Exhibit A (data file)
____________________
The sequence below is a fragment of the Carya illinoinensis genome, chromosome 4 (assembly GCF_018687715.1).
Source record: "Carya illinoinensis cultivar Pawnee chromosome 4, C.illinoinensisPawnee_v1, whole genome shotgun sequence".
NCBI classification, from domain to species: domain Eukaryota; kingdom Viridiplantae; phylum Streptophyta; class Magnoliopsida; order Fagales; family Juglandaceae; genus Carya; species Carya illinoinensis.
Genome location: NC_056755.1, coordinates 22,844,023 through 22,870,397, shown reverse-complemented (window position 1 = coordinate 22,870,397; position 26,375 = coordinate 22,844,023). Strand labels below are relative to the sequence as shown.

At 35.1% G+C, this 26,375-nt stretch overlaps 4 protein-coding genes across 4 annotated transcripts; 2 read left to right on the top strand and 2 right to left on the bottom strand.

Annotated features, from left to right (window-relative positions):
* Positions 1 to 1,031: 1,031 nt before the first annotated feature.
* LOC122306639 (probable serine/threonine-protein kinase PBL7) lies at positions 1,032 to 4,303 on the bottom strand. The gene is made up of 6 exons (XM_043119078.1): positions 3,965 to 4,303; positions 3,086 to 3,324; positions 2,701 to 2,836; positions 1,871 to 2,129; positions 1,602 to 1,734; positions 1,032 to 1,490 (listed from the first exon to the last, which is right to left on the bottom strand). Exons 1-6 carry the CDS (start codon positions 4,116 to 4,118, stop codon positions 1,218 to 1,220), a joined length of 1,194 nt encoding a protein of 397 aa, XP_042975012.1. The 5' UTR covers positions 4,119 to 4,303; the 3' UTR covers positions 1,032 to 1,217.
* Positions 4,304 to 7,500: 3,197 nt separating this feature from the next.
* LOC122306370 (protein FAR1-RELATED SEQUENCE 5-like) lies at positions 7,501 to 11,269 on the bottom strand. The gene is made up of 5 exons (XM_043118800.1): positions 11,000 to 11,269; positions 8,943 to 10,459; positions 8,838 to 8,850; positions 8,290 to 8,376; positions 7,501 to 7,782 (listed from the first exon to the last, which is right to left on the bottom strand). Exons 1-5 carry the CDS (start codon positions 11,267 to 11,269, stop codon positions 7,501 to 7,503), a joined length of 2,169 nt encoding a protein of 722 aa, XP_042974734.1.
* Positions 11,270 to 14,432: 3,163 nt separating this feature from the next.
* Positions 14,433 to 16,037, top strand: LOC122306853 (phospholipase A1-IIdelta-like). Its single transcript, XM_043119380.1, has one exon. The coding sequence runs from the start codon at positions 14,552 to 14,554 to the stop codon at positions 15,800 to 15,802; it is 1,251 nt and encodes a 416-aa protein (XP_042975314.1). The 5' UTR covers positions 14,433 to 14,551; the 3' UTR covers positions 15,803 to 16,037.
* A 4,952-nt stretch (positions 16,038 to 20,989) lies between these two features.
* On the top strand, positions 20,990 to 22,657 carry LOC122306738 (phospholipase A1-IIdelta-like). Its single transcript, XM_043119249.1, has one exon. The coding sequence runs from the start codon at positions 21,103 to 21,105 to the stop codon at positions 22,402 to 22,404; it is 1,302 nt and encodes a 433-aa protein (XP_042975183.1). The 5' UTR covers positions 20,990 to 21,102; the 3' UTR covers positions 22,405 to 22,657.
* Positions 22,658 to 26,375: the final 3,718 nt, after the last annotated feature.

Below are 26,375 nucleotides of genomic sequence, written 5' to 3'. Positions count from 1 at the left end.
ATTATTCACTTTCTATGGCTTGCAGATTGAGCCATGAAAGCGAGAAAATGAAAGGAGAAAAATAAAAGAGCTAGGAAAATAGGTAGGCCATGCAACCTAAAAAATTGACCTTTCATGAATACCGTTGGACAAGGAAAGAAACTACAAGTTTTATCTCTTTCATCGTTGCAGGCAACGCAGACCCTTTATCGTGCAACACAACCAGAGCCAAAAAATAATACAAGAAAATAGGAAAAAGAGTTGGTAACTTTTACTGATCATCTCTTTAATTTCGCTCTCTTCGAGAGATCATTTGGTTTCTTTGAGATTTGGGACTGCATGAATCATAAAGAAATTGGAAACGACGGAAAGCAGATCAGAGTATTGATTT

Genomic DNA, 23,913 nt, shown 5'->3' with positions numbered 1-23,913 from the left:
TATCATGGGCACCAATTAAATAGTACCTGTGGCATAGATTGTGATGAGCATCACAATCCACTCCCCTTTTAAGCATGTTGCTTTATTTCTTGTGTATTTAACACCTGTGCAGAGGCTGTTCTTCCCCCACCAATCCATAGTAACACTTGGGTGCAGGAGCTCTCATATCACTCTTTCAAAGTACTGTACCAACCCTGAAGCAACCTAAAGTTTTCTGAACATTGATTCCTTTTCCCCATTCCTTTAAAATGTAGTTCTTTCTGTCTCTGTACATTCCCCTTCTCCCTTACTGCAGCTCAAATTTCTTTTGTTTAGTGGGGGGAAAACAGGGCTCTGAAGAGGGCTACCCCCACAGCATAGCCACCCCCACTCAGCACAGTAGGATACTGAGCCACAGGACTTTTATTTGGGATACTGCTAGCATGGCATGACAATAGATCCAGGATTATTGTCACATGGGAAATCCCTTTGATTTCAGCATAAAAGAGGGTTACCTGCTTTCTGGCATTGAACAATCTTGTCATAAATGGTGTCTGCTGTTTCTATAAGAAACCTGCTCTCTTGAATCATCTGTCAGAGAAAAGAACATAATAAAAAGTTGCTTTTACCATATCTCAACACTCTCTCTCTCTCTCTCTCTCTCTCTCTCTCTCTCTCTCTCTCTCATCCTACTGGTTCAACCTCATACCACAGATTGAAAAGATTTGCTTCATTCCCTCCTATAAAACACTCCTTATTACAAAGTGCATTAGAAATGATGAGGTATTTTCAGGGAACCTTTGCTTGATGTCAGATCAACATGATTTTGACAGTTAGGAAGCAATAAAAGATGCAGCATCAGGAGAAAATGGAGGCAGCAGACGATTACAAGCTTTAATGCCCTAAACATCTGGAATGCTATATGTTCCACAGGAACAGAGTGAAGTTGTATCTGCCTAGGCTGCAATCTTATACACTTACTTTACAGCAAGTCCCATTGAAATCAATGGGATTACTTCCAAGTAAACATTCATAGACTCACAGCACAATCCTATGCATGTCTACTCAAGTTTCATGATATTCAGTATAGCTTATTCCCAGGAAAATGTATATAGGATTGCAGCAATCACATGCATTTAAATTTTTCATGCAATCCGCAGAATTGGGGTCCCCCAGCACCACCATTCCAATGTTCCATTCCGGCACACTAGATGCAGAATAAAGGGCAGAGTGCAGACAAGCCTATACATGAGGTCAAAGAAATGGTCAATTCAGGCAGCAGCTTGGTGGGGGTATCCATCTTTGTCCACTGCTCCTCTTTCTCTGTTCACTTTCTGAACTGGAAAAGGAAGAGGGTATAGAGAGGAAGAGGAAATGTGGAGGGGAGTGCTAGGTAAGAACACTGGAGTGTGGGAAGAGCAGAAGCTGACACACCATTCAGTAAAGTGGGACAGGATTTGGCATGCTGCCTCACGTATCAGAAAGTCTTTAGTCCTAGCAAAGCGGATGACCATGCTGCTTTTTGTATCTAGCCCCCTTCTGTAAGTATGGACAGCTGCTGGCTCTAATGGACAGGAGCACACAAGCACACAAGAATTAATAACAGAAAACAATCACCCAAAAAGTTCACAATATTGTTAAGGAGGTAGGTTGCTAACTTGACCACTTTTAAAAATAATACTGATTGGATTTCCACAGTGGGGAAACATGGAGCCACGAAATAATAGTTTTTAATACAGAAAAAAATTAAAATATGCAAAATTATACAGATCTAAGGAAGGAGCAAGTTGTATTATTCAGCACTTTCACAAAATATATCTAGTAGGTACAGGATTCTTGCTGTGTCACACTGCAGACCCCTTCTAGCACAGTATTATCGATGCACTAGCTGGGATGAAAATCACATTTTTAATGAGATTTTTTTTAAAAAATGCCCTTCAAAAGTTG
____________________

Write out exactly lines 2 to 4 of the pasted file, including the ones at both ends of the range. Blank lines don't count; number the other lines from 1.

Source record: "Carya illinoinensis cultivar Pawnee chromosome 4, C.illinoinensisPawnee_v1, whole genome shotgun sequence".
NCBI classification, from domain to species: domain Eukaryota; kingdom Viridiplantae; phylum Streptophyta; class Magnoliopsida; order Fagales; family Juglandaceae; genus Carya; species Carya illinoinensis.
Genome location: NC_056755.1, coordinates 22,844,023 through 22,870,397, shown reverse-complemented (window position 1 = coordinate 22,870,397; position 26,375 = coordinate 22,844,023). Strand labels below are relative to the sequence as shown.